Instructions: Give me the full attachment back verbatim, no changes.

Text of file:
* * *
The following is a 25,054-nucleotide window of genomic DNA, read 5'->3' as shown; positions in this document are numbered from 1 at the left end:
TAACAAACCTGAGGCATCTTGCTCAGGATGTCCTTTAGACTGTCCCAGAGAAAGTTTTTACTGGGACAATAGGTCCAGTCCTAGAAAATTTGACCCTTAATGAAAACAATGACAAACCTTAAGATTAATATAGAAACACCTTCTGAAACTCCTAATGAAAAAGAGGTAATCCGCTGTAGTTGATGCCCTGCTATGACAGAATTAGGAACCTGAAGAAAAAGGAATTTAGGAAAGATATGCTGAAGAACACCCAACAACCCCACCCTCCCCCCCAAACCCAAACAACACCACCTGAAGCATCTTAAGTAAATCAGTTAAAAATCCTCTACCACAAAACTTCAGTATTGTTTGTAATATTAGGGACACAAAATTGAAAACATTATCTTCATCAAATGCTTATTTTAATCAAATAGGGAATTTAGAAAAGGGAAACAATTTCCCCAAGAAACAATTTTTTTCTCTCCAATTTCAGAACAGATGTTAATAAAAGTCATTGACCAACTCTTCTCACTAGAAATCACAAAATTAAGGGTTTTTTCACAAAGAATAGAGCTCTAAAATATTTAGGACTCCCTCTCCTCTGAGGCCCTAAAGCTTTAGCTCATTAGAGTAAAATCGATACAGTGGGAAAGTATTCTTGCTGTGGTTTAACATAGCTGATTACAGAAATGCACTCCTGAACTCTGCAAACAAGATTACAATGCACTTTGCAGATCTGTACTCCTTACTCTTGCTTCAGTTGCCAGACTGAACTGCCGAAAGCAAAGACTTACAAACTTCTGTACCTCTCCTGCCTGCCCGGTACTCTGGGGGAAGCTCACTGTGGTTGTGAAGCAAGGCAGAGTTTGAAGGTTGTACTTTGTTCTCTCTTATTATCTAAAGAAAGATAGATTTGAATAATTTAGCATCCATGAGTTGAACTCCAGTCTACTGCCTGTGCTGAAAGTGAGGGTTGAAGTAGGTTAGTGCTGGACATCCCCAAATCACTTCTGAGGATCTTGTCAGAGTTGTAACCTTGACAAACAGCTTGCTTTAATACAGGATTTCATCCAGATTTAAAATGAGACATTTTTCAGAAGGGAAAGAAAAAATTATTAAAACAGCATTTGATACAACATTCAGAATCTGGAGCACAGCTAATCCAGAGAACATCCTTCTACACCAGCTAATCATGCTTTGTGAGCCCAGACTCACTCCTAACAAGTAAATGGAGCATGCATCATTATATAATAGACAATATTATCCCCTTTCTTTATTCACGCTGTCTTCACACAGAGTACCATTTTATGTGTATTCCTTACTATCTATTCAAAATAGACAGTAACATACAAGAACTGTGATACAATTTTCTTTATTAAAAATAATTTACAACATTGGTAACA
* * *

The following is a 25,054-nucleotide window of genomic DNA, read 5'->3' as shown; positions in this document are numbered from 1 at the left end:
TAACAAACCTGAGGCATCTTGCTCAGGATGTCCTTTAGACTGTCCCAGAGAAAGTTTTTACTGGGACAATAGGTCCAGTCCTAGAAAATTTGACCCTTAATGAAAACAATGACAAACCTTAAGATTAATATAGAAACACCTTCTGAAACTCCTAATGAAAAAGAGGTAATCCGCTGTAGTTGATGCCCTGCTATGACAGAATTAGGAACCTGAAGAAAAAGGAATTTAGGAAAGATATGCTGAAGAACACCCAACAACCCCACCCTCCCCCCCAAACCCAAACAACACCACCTGAAGCATCTTAAGTAAATCAGTTAAAAATCCTCTACCACAAAACTTCAGTATTGTTTGTAATATTAGGGACACAAAATTGAAAACATTATCTTCATCAAATGCTTATTTTAATCAAATAGGGAATTTAGAAAAGGGAAACAATTTCCCCAAGAAACAATTTTTTTCTCTCCAATTTCAGAACAGATGTTAATAAAAGTCATTGACCAACTCTTCTCACTAGAAATCACAAAATTAAGGGTTTTTTCACAAAGAATAGAGCTCTAAAATATTTAGGACTCCCTCTCCTCTGAGGCCCTAAAGCTTTAGCTCATTAGAGTAAAATCGATACAGTGGGAAAGTATTCTTGCTGTGGTTTAACATAGCTGATTACAGAAATGCACTCCTGAACTCTGCAAACAAGATTACAATGCACTTTGCAGATCTGTACTCCTTACTCTTGCTTCAGTTGCCAGACTGAACTGCCGAAAGCAAAGACTTACAAACTTCTGTACCTCTCCTGCCTGCCCGGTACTCTGGGGGAAGCTCACTGTGGTTGTGAAGCAAGGCAGAGTTTGAAGGTTGTACTTTGTTCTCTCTTATTATCTAAAGAAAGATAGATTTGAATAATTTAGCATCCATGAGTTGAACTCCAGTCTACTGCCTGTGCTGAAAGTGAGGGTTGAAGTAGGTTAGTGCTGGACATCCCCAAATCACTTCTGAGGATCTTGTCAGAGTTGTAACCTTGACAAACAGCTTGCTTTAATACAGGATTTCATCCAGATTTAAAATGAGACATTTTTCAGAAGGGAAAGAAAAAATTATTAAAACAGCATTTGATACAACATTCAGAATCTGGAGCACAGCTAATCCAGAGAACATCCTTCTACACCAGCTAATCATGCTTTGTGAGCCCAGACTCACTCCTAACAAGTAAATGGAGCATGCATCATTATATAATAGACAATATTATCCCCTTTCTTTATTCACGCTGTCTTCACACAGAGTACCATTTTATGTGTATTCCTTACTATCTATTCAAAATAGACAGTAACATACAAGAACTGTGATACAATTTTCTTTATTAAAAATAATTTACAACATTGGTAACA